In FIG. 5, phase corrector tracker 40 includes Cartesian to polar transformer 42 (similar to Cartesian to polar transformer 22 in FIG. 3), divider 44, sector tracker 46, and polar to Cartesian transformer 48 (similar to the polar to Cartesian transformer 26, 28 of FIG. 3). Divider circuit 44 merely divides the phase input thereto (i.e., φ_{AVG} ') by M to provide the signal input to the sector tracker.
Divider 44 restores the phase value that was multiplied in multiplier 24 of FIG. 3; however, the range over which the phase output of divider 44 may vary is limited to 360°÷M. In order to ensure correct restoration of the average phase, sector tracker 46 adds or subtracts a phase angle defined by 360°÷M whenever it detects that the phase output of divider 44 jumps sharply. The output of sector tracker 46 is then converted to Cartesian coordinates in transformer 48.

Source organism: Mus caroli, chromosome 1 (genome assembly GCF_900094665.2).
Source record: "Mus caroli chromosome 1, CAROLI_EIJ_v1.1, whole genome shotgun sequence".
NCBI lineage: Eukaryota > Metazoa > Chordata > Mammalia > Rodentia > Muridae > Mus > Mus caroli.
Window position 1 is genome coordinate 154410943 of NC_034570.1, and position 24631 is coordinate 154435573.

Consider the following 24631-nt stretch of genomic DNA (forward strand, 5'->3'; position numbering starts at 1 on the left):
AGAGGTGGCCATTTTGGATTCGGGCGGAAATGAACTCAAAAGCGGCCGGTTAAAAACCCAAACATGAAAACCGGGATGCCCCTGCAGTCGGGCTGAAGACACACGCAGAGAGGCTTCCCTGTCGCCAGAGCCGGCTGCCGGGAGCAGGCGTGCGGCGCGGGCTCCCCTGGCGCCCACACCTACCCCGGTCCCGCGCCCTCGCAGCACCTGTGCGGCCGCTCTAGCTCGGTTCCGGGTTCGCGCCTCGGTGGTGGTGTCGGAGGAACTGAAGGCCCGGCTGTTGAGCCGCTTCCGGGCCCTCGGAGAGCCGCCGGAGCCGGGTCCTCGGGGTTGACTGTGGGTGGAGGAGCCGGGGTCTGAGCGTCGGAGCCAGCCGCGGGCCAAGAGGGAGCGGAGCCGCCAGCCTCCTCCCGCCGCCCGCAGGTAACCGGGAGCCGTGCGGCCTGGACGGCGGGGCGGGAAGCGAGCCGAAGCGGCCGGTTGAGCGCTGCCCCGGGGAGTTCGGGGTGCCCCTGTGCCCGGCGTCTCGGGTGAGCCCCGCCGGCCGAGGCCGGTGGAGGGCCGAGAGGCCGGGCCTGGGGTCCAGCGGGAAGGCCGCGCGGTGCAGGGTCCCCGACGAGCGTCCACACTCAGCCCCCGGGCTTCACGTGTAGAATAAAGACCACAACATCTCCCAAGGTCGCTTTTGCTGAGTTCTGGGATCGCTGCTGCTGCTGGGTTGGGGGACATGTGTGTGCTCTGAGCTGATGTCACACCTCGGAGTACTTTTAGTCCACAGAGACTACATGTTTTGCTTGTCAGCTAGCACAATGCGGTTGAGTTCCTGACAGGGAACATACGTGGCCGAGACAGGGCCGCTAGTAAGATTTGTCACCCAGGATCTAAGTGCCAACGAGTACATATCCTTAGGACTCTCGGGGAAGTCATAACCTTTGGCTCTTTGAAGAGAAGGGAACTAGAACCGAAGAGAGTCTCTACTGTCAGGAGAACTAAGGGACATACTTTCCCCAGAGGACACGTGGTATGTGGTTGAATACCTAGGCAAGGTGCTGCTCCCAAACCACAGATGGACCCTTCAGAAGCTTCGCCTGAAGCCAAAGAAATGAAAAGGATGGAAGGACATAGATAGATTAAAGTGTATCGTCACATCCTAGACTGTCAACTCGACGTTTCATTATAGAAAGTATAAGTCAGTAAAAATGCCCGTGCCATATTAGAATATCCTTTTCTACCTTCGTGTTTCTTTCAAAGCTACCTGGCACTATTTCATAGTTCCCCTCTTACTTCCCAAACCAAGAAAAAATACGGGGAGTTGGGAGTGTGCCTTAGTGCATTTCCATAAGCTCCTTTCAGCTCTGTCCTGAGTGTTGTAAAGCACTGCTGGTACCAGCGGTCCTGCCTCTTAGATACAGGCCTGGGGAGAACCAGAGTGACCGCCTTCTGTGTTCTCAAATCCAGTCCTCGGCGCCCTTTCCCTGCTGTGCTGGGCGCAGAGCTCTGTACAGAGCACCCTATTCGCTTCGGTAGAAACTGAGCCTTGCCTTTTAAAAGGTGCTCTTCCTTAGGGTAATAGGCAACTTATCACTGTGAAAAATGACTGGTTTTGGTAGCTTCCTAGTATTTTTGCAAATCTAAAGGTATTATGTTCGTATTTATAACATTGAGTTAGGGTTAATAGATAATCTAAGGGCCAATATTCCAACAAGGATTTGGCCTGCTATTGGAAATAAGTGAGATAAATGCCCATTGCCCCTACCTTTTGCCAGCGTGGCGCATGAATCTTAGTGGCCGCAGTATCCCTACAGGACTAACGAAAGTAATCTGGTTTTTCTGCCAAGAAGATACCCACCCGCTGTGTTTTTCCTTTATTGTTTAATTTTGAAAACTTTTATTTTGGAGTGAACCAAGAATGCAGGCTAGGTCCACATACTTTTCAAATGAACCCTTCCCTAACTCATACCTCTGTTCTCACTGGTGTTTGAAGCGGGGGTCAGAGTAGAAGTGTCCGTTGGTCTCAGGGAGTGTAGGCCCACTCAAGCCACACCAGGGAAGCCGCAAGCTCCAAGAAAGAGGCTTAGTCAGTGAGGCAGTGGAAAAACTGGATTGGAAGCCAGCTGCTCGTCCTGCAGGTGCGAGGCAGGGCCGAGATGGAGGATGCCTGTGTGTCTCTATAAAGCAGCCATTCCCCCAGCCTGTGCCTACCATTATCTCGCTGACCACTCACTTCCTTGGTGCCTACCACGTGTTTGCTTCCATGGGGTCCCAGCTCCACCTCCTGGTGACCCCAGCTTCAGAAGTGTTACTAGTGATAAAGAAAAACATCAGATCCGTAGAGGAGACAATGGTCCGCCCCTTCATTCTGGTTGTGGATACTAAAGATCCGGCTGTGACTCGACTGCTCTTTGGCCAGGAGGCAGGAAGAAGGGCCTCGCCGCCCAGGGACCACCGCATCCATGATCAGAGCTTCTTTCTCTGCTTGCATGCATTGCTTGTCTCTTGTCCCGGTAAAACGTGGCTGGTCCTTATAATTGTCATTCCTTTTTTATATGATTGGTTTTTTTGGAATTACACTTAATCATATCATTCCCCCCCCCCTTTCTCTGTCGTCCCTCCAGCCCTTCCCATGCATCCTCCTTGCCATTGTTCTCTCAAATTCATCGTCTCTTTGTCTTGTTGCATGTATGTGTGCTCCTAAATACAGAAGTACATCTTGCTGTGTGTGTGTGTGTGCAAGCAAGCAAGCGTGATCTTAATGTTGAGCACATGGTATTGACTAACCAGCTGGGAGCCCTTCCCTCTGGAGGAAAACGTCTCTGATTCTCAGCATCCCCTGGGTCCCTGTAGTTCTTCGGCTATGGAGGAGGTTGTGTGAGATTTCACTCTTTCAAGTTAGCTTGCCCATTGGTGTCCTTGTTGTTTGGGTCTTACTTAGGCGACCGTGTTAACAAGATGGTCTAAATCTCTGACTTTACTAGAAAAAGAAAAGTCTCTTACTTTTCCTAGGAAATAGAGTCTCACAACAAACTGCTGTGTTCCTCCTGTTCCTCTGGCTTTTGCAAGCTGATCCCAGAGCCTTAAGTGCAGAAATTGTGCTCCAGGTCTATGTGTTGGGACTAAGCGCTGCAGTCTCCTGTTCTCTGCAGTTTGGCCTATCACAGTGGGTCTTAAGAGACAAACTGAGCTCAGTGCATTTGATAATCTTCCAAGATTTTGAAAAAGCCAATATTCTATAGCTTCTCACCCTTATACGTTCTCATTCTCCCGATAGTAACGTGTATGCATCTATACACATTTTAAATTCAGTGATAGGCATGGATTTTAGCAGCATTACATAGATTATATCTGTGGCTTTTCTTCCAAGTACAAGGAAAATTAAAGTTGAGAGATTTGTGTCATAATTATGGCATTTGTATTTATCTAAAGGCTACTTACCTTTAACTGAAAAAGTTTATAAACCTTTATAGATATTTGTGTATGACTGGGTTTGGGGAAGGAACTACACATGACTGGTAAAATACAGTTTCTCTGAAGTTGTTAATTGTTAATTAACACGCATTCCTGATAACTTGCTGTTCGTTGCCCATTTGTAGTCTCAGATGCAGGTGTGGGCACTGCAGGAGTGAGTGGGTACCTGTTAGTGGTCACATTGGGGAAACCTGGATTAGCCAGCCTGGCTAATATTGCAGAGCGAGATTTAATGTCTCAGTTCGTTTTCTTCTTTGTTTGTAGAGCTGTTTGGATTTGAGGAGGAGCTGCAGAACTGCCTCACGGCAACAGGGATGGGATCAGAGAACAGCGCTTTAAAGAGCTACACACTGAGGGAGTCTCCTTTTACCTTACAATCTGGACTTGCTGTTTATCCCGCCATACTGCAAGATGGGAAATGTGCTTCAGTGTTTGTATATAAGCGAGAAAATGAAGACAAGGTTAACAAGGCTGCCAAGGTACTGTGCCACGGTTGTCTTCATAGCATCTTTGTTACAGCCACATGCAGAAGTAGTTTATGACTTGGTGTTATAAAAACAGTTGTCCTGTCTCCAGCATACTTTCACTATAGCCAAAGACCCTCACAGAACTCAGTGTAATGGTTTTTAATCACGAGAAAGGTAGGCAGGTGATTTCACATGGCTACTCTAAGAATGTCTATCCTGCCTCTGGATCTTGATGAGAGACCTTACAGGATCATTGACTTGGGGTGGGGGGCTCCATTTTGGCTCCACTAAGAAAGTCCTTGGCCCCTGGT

The output of block phase estimator 50 (FIG. 6) contains Cartesian values for I, Q with the modulation removed but averaged over the averaging interval (e.g., 4 symbols). The output of block phase estimator 50 is estimated reference signals I_{EST}, Q_{EST}. In order to best provide for detection of signals against this average, it is necessary to delay those signals. Signals I_{i}, Q_{i} are delayed in delay circuits 52 to provide delayed signals I_{DEL}, Q_{DEL}. The delay duration can be chosen to use prior symbols, post symbols, or a combination of both. Derotator 54 is a full complex by complex multiplier to form the product of delayed incoming data signal I_{DEL}, Q_{DEL} with reference signal I_{EST}, Q_{EST}. The output of derotator 54 is passed to decision devices 56. The inphase decision device output value indicates whether the voltage being detected is in the left or right half plane of the plane depicted in FIG. 2, and the quadrature decision device output value indicates whether the voltage being detected is in the upper or lower half plane of FIG. 2. Decision devices 56 may include two comparators to determine which half plane the I value is in and which half plane the Q value is in.